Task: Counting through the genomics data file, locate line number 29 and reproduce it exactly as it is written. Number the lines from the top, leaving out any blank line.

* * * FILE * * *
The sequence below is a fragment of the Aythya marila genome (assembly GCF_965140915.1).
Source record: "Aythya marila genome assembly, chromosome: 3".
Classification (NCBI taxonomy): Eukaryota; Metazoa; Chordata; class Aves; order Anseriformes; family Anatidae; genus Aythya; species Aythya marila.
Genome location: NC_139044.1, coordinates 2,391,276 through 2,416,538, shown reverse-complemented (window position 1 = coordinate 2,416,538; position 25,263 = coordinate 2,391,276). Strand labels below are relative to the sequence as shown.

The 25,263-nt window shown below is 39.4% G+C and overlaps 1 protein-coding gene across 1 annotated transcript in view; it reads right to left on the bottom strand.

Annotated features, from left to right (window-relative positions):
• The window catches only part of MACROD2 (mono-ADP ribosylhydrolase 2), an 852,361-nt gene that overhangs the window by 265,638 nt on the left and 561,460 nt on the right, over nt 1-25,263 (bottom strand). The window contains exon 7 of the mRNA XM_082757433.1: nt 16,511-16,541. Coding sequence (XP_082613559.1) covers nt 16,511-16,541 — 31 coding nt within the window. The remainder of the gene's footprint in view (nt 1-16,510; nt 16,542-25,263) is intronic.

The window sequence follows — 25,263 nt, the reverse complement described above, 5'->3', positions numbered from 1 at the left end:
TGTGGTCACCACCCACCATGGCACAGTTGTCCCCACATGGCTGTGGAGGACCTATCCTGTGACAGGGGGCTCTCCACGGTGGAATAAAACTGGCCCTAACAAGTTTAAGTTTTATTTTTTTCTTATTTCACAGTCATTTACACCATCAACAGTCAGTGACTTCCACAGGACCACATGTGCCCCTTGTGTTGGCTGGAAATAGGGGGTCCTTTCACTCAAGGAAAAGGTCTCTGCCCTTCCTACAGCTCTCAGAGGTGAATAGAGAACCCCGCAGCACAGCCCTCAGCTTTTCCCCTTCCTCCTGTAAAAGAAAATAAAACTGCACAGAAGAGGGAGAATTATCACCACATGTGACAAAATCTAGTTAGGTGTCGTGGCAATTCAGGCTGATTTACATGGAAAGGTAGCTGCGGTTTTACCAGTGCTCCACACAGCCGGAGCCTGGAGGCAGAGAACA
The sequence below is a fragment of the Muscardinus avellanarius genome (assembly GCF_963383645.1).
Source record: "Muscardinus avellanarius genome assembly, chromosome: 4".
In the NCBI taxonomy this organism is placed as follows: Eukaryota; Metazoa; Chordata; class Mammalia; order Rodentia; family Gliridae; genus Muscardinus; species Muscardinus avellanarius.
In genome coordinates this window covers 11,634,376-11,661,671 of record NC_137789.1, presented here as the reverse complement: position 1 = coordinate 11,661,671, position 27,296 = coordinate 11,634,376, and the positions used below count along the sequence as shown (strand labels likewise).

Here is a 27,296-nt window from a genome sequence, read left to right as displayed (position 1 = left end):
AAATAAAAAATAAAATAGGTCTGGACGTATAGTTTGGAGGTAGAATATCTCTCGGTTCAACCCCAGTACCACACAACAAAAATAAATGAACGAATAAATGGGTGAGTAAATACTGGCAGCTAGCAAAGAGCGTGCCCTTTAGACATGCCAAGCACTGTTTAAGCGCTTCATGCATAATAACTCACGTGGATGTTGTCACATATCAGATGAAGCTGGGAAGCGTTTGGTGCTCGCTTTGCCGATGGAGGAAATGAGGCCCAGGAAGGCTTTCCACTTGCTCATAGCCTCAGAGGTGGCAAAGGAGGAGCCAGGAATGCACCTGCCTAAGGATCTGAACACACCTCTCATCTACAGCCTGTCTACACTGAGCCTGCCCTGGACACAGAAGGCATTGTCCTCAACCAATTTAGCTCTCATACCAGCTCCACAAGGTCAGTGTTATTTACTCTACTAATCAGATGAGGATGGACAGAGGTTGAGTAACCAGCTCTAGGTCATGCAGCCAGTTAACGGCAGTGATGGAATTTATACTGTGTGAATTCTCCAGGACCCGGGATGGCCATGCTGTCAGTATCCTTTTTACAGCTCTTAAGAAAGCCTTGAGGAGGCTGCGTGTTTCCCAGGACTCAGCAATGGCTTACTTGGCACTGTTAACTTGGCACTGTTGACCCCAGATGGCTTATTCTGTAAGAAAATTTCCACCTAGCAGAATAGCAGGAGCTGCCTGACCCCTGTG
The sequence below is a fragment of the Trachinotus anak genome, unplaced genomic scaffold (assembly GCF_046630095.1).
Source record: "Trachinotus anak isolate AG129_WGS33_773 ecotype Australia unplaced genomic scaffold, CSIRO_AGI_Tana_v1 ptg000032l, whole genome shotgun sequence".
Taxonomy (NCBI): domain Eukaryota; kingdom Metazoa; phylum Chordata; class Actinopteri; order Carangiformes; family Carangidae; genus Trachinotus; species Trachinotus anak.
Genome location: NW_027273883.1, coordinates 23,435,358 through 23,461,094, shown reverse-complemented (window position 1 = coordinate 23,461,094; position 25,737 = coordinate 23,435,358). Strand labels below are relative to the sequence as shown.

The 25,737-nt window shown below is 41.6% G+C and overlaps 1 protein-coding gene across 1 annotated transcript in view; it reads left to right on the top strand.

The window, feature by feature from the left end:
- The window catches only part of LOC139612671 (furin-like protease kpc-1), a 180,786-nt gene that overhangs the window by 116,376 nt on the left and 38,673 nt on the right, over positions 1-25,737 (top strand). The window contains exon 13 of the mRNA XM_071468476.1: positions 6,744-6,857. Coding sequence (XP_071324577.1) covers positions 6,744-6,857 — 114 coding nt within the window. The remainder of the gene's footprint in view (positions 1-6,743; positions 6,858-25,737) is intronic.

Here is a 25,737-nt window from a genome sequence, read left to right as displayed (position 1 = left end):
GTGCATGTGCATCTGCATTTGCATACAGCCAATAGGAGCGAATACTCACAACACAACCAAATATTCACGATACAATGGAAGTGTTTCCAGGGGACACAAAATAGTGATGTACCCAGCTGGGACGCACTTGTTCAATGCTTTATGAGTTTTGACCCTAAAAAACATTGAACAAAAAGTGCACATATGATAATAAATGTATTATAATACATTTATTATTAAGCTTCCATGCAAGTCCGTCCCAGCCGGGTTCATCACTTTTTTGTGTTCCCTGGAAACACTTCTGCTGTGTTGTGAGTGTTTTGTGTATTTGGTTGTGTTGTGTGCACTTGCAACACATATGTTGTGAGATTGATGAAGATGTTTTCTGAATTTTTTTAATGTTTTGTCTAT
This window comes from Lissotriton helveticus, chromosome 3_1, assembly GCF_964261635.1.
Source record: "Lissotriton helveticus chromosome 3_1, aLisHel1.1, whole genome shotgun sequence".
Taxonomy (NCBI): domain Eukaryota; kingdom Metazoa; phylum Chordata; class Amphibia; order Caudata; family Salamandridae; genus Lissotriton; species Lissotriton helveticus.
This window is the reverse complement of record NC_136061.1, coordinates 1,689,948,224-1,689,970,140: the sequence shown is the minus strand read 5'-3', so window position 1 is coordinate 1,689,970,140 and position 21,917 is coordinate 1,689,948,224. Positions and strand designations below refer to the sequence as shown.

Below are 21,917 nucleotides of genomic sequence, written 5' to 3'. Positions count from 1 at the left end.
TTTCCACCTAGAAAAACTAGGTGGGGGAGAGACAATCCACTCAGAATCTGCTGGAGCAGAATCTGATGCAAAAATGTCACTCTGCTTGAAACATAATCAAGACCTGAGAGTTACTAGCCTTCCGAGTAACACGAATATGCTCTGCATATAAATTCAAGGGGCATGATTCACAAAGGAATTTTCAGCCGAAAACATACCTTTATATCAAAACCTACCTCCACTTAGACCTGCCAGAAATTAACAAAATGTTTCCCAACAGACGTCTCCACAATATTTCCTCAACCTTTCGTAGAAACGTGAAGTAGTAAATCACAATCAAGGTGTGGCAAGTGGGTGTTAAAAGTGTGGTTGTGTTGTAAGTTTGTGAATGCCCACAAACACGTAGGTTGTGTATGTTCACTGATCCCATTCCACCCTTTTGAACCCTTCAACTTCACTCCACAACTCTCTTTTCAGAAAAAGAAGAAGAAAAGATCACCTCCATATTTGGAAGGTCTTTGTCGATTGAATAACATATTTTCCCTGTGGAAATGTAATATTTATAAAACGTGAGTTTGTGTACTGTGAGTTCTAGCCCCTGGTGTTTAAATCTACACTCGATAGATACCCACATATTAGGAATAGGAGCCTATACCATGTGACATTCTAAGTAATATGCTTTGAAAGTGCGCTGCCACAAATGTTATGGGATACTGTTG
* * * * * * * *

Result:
Below are 21,917 nucleotides of genomic sequence, written 5' to 3'. Positions count from 1 at the left end.